The Lasting Impact of Django Reinhardt
Just as visual art has its movements — Bauhaus, Dada, Art Nouveau, Art Deco, Cubism — the guitar has its own stylistic schools. Every player approaches the instrument slightly differently, but every so often there is a player or group of players who deviate far enough from precedent to create their own aesthetic.
When the invention of new technique for the sake of novelty is contrived, it’s obvious. At best, those players are regarded as eccentric outliers. At worst, their playing is dismissed as gimmicky and inauthentic.
But when the approach comes from the musical environment a player grew up in and the way they interpret those influences, it resonates. If it’s compelling and unique enough, imitation follows. An inflection point in the history of the instrument is born.
Merle Travis and later Chet Atkins built a legion of acolytes around their alternating bass, thumb–picked style. Doc Watson and Clarence White paved the way for nearly all lead flatpickers out there. Charlie Christian showed us how the guitar could work as a lead in jazz. The electric blues — or electric guitar playing in general — was never the same after Hendrix.
Those players brought new techniques and vocabulary to the instrument, but it would be hard to make the argument that any of them single-handedly invented an entirely new type of folk music, with its own template of instrumentation and its own canon of songs. Django Reinhardt did just that.
Some people call it gypsy jazz. Some prefer to call it jazz manouche. Stephane Wrembel, one of the leading contemporary players in the style, simply calls it “Django’s music.” Labels aside, everyone knows it when they hear it: the syncopated rhythm chops on acoustic guitar, the singable, swinging melodies, the fiery solo flourishes and fills. And many musicians of today want to learn it.
Plenty has been written about the details of Reinhardt’s life, including the 1928 caravan fire that left his fretting-hand scarred, leaving only two independently articulate fingers. Instead, here’s a look at the specific things that set Django’s music apart and how it still inspires musicians today.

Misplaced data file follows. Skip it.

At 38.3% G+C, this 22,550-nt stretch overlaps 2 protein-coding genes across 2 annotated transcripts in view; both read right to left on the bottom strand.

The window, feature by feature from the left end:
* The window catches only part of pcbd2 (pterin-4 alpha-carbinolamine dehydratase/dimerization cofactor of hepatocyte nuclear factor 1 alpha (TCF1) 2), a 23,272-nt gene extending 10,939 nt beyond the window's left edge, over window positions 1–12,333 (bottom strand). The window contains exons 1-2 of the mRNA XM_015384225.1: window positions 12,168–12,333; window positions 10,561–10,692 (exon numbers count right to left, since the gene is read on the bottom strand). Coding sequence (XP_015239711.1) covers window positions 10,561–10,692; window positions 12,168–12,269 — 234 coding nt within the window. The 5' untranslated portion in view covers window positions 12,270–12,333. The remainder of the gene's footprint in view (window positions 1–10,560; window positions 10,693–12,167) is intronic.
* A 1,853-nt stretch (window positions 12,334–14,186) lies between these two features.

In the early 1930s, American jazz music arrived in France. Discovering the likes of Duke Ellington and Louis Armstrong, Reinhardt would devote himself to dissecting their repertoire of jazz standards by ear, striving to replicate Armstrong’s trumpet as much as the Romani musicians from whom he learned as a child.
Reinhardt would soon begin to seek out like-minded musicians. He met violinist (and fellow jazz aficionado) Stéphane Grappelli and spearheaded the Quintette du Hot Club de France with his brother, Joseph “Nin–Nin” Reinhardt, along with bassist Louis Vola and additional rhythm guitarist Roger Chaput.
Unlike the jazz acts from across the pond that captured Reinhardt’s imagination, the Hot Club’s rhythm section lacked a drummer. The band would develop a forceful, percussive rhythmic style known as “la pompe,” best characterized as a syncopated quarter note beat, in order to keep time at increasingly fast tempos.
Also lacking a horn section, the all-string quintet would rely on Grappelli’s violin and Reinhardt’s Selmer guitar to carry the melody, bringing the guitar to the forefront of the mix as not only a rhythm instrument (as it was approached as the time) but an instrument capable of breathtakingly complex and melodic leads.
As the Hot Club’s notoriety grew, so did Reinhardt’s collaborative spirit. Prior to the outbreak of World War II, the quintet would gain the attention of jazz acts across the United States, including the likes of Brooklyn-born vocalist Adelaide Hall. In 1935, she opened a club in Paris called “La Grosse Pomme” where the Hot Club was a featured house band.
This added recognition surely didn’t hurt when saxophone legends Coleman Hawkins or Benny Carter rolled through town. In fact, it served as an invitation to collaborate. Hawkins would record a number of songs with the Hot Club’s members (“Stardust” is a seminal recording featuring Hawkins, Reinhardt and Grappelli), while recordings such as “I’m Coming Virginia” feature Reinhardt and Carter in a live setting.
During the 1930s, jazz musicians on both sides of the pond were fully entrenched in the swing era, still a few years away from embracing bebop’s blistering tempos and emphasis on technique. And Reinhardt was no stranger to France’s popular music of the time. Some of Reinhardt’s earliest recordings, such as Maurice Alexander’s “Deception d’Amour” and “Parisette,” feature Reinhardt on banjo and primarily consist of one-steps and waltzes.
By the mid–1930s, Reinhardt’s Hot Club had developed a reputation for playing technically and harmonically complex music at tempos yet to be reached by Ellington, Armstrong, Eddie Lang (the “Father of Jazz Guitar”), and the American jazz musicians who changed Reinhardt and violinist Stephane Grappelli’s approach to composition.
One of the biggest reasons Reinhardt and the Hot Club played at such speeds was born out of a simple necessity: to get gigs.
In order to thrive as working musicians in France, Reinhardt and the Hot Club (along with other prominent jazz manouche musicians, like the Ferret brothers) would assimilate the era’s popular music into their own repertoire. As a result, the swinging Musette–style waltz remained a prominent aspect of the jazz manouche genre, serving both as a template and a catalyst for Reinhardt’s complex improvisational technique.